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May 9, 2012


Delta Pulls Ads From ‘Daily Show’ Over ‘Vagina Manger’

Being a Christian in modern America means having to learn to live with the most infantile, imbecilic, offensive attacks on your faith and its followers, so in general I try to counsel people who are upset by stunts like this to just let them go, walk way, recite the beatitudes quietly to yourself. Being perpetually outraged at slurs on one’s faith is, after all, a market that’s been cornered by the Muslims, and lord knows we don’t want to make them upset by muscling in on their turf.

But the Catholic League’s Bill Donahue has a nose for sniffing out those line-crossings which are most likely to strike a nerve in the public, and he often uses them to great effect. His latest involves Jon Stewart’s Daily Show and a bit called the “vagina manger” (stupid, possibly NSFW image at this link). I think what’s going to be most interesting about this episode is not necessarily how long Delta Airlines stays away from The Daily Show, or whether Kellogg’s follows Delta’s lead and pulls its ads, but how many of the people who just a few weeks ago insisted Rush Limbaugh should be jailed for calling a woman a slut, will now insist that Stewart is being “silenced.”

Catholic League president Bill Donohue declared an early victory in his campaign against the Daily Show for a joke about a “vagina manger,” after Delta Airlines pulled its advertising from the program.

Donohue also pledged in a press release to continue his campaign. His next target: Kellogg’s, whose executives can expect to receive photographs of the obscene stunt.


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18 comments

It’s a ridiculous image, in poor taste, but I don’t see how it’s an attack on Christianity and its followers.  It’s an attack directed at Fox News and the GOP, but it was clearly not directed at religious belief; he was mocking the inconsistency of groups using the term “War on Christmas” while at the same time claiming there was no “War on Women.”

[1] Posted by victorianbarbarian on 5-9-2012 at 11:36 AM · [top]

Hi victorianbarbarian,

I’m sure you don’t see how the image of a Christian religious statue coming out of a vagina is an “attack on Christianity” - but that says more about your ability to understand mockery than anything else..

It’s also telling that you seem not to have noticed that there are actual organizations dedicated to eradicating all public expressions of the Christian celebration of Jesus’ birth that have scored real legal victories

While there is no such evidence in support of the feminist socialist fabrication called the “war on women”.

So, really, there is no such thing as an “inconsistency of groups using the term “War on Christmas” while at the same time claiming there was no “War on Women.”

Since in fact one is real and the other is a demagogic joke.

[2] Posted by Matt Kennedy on 5-9-2012 at 11:56 AM · [top]

Normally I am of sharp wit and get these attacks on Christianity. I will admit this one just leaves me stumped. I cannot (thankfully) get the intended euphemism. However, I wonder what the response would be if instead of a manger there was a Koran?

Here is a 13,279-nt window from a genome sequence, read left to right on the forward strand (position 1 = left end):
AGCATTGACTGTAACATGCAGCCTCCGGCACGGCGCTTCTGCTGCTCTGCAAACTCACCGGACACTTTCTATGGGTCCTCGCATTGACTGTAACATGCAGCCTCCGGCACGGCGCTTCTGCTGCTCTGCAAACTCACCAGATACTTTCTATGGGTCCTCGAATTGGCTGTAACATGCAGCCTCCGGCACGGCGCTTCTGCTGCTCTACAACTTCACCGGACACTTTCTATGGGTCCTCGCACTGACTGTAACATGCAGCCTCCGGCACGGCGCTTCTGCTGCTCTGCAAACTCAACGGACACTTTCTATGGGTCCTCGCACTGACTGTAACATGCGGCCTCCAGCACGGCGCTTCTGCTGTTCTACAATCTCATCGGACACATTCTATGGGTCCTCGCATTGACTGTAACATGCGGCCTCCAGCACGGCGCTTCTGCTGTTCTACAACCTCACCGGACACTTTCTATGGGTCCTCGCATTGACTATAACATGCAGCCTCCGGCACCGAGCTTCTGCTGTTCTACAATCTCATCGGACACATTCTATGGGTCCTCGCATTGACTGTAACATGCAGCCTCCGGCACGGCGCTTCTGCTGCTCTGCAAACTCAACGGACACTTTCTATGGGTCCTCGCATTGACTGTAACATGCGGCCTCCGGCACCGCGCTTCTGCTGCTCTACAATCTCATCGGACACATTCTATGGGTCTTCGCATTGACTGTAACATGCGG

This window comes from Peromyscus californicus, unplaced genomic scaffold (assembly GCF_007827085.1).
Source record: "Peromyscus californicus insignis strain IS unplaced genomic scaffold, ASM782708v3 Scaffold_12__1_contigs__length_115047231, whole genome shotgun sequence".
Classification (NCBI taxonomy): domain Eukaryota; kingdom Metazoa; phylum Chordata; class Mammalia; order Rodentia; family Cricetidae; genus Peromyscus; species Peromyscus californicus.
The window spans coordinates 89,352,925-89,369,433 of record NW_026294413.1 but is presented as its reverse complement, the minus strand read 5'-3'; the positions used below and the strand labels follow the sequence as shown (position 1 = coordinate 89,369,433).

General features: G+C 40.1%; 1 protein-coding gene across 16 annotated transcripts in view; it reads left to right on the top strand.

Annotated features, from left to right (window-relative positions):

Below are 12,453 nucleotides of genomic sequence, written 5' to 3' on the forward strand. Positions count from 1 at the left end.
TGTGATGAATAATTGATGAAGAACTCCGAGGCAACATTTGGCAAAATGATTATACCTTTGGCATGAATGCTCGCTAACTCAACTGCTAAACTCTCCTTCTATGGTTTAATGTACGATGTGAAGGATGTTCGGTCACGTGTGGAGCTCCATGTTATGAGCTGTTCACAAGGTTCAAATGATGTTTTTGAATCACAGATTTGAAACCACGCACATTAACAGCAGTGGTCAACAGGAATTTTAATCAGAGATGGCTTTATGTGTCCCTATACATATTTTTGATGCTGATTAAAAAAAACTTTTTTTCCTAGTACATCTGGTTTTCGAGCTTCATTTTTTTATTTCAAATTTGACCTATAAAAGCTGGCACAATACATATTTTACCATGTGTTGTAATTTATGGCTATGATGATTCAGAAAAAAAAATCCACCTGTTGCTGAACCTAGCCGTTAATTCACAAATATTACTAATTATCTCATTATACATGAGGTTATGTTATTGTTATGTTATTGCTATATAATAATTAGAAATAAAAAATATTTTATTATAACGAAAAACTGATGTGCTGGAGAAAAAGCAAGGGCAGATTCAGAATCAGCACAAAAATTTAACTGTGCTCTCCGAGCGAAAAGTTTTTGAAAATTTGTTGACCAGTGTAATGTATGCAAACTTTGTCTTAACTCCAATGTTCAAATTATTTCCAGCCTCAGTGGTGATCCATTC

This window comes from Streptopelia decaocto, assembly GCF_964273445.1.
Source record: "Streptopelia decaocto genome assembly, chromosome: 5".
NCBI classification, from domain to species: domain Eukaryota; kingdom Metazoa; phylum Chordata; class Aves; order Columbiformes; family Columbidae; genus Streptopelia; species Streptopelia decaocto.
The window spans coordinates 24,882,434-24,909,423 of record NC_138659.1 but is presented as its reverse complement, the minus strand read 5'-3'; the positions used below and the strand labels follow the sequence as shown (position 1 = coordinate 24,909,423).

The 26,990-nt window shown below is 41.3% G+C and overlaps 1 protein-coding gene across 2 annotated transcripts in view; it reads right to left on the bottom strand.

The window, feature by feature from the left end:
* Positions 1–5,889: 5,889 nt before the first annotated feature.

[3] Posted by Festivus on 5-9-2012 at 12:53 PM · [top]

By thew way, if you want to know where there is a war on women (and children) do ministry in public housing project. The constituents of democrats are stuck in an unending system that restricts women to receiving assistance as long as you remain unmarried, produce out-of-wedlock children, and make just enough earnings that prevent you from being able to afford an escape.

[4] Posted by Festivus on 5-9-2012 at 01:02 PM · [top]

In this particular instance I don’t beleive that this was an attack on Christianity or Christians per se; certainly that image could be so used, but I just don’t think that was the intent here.  I didn’t say “I don’t see how it could be”; I said “I don’t see how it is.”

If you will carefully read what I wrote, you’ll see that I didn’t express an opinion on whether either “War” was real or not.  So your statement “you seem not to have noticed that there are actual organizations dedicated to eradicating all public expressions of the Christian celebration of Jesus’ birth that have scored real legal victories” is based on insufficient evidence.  I did not address that issue.

A reasonable case can be made for using the term “war” for either phenomenon, and a reasonable case can also be made that the term is hyperbolic for either one of them.  I believe this because I have encountered reasonable arguments for each of these four alternatives. 

Whether you or I believe that there is actually an “inconsistency of groups using the term[s]” or not, I still believe, after viewing that particular segment on The Daily Show, their intent was to satirize what they perceived as inconsistency, not to mock Christianity per se.  Because something is offensive doesn’t mean everyone who finds it offensive was the intended target.

[5] Posted by victorianbarbarian on 5-9-2012 at 01:14 PM · [top]

Hi victorianbarbarian,

I am glad that you see how such an image “could be” used to mock Christianity. That’s a step.

About the “war” you originally wrote:

“he was mocking the inconsistency of groups using the term “War on Christmas” while at the same time claiming there was no “War on Women.”

Your use of the definite article “the” in the phrase, “he was mocking ‘the’ inconsistency…” indicated in your first post that you believe there is a real inconsistency to be mocked.

Then you went on to describe “‘the’ inconsistency” being mocked: Christians who see a “war on Christmas” and claim not to see “war on women”

Since the actual words you used, namely the definite article, indicated that you believe there is a true inconsistency between the two, I decided to demonstrate the absurdity of the assertion.

In your comment #5 you write, “their intent was to satirize what they perceived as inconsistency”